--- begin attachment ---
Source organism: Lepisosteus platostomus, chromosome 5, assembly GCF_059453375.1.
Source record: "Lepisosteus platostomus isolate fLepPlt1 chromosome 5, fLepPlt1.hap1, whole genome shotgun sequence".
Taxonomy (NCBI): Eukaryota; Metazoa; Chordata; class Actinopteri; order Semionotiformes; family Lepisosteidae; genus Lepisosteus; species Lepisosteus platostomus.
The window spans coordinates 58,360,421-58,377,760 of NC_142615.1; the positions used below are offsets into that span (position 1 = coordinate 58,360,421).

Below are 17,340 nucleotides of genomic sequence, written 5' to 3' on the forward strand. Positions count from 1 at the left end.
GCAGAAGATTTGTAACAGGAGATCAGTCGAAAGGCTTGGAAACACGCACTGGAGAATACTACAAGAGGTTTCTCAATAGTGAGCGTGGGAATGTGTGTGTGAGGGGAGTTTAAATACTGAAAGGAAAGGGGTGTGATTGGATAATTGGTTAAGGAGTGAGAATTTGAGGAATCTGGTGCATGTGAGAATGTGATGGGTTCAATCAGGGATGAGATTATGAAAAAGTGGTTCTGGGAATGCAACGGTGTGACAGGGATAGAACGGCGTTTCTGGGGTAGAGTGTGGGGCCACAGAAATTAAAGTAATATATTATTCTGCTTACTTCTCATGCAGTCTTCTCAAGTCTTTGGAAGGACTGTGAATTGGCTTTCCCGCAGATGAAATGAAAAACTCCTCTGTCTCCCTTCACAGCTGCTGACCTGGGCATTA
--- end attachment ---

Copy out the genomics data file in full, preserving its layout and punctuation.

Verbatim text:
Source organism: Lepisosteus platostomus, chromosome 5, assembly GCF_059453375.1.
Source record: "Lepisosteus platostomus isolate fLepPlt1 chromosome 5, fLepPlt1.hap1, whole genome shotgun sequence".
Taxonomy (NCBI): Eukaryota; Metazoa; Chordata; class Actinopteri; order Semionotiformes; family Lepisosteidae; genus Lepisosteus; species Lepisosteus platostomus.
The window spans coordinates 58,360,421-58,377,760 of NC_142615.1; the positions used below are offsets into that span (position 1 = coordinate 58,360,421).

Below are 17,340 nucleotides of genomic sequence, written 5' to 3' on the forward strand. Positions count from 1 at the left end.
GCAGAAGATTTGTAACAGGAGATCAGTCGAAAGGCTTGGAAACACGCACTGGAGAATACTACAAGAGGTTTCTCAATAGTGAGCGTGGGAATGTGTGTGTGAGGGGAGTTTAAATACTGAAAGGAAAGGGGTGTGATTGGATAATTGGTTAAGGAGTGAGAATTTGAGGAATCTGGTGCATGTGAGAATGTGATGGGTTCAATCAGGGATGAGATTATGAAAAAGTGGTTCTGGGAATGCAACGGTGTGACAGGGATAGAACGGCGTTTCTGGGGTAGAGTGTGGGGCCACAGAAATTAAAGTAATATATTATTCTGCTTACTTCTCATGCAGTCTTCTCAAGTCTTTGGAAGGACTGTGAATTGGCTTTCCCGCAGATGAAATGAAAAACTCCTCTGTCTCCCTTCACAGCTGCTGACCTGGGCATTA